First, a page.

• Susan Susan on Apr 07, 2018
    You need to water to the edge of the roots, or approximation thereof, and I think the previous comment about watering to the edge of the leaves. I agree, this may be the graft on which the fruit bearing tree was grafted, and, apparently died. It’s kind of hard to tell.

    As to fertilizer, this is not the time to fertilize citrus in Tucson. Consult the Pima County gardening website for information on that. If the leaves are yellow, they may be deficient in iron, and you can either spray an iron chelate solution directly on the leaves or use a dry version and water it in, but for leafed out trees, sprayi the solution on the leaves is recommended.

    If you are on Facebook, there is a fabulous group called Tucson Backyard Gardeners, which is a friendly and knowledgeable group. Finally, you might show your photo to some gardening center experts and see what they say. Magic Garden, Mesquite Valley Growers, Green Things, Civano are all excellent choices.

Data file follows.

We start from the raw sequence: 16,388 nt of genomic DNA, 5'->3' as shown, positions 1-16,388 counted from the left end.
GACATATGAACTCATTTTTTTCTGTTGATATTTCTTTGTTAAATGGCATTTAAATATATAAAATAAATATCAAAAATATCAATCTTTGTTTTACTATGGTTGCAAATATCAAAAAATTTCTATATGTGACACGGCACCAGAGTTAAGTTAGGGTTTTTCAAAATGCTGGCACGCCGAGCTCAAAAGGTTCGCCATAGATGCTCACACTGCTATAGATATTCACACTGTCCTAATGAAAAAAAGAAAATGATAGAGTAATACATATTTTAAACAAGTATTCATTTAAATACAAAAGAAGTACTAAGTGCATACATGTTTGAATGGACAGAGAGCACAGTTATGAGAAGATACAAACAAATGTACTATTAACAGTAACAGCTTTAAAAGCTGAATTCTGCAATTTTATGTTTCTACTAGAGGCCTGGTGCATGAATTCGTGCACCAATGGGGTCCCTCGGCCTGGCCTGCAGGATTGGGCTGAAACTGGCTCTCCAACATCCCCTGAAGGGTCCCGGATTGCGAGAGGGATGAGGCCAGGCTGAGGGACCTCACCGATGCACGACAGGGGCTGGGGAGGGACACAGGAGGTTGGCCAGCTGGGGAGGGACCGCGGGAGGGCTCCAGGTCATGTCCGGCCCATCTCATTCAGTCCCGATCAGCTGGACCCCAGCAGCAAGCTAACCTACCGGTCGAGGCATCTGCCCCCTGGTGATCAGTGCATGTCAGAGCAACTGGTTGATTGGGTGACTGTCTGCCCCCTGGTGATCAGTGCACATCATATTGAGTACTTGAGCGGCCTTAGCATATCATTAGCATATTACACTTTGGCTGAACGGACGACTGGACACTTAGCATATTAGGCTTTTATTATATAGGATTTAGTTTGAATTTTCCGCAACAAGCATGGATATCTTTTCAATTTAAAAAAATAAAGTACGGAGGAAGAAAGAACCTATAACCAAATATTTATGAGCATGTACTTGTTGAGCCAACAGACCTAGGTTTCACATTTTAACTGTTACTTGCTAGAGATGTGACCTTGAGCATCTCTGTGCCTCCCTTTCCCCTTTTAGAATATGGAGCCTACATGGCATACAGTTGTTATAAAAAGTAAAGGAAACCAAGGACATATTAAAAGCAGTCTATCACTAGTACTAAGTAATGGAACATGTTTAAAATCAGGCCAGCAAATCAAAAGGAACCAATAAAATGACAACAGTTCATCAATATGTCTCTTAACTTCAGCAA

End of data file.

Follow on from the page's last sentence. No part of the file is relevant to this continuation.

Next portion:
Good luck!
    • Laura Caragher Laura Caragher on Apr 07, 2018
      Thank you! I read that spring was time to fertilize here. Oops!

      Very helpful! I have been sort of "raining" the whole tree and watering starting at about 12 feet out going in.

      Sounds like I'm close to doing the right thing.

      Plenty of bees!
  • Rosanne Rosanne on Apr 07, 2018
    I noticed a tremendous number of flowers on your tree. This is wonderful, aroma wise, but flowering and producing fruit take an enormous amount of energy for the tree. If it were mine, I'd enjoy the scent for a few days, then start picking some of the flowers off, maybe to where they're a few inches apart. Fewer flowers will mean the tree doesn't have to work as hard to produce fruit.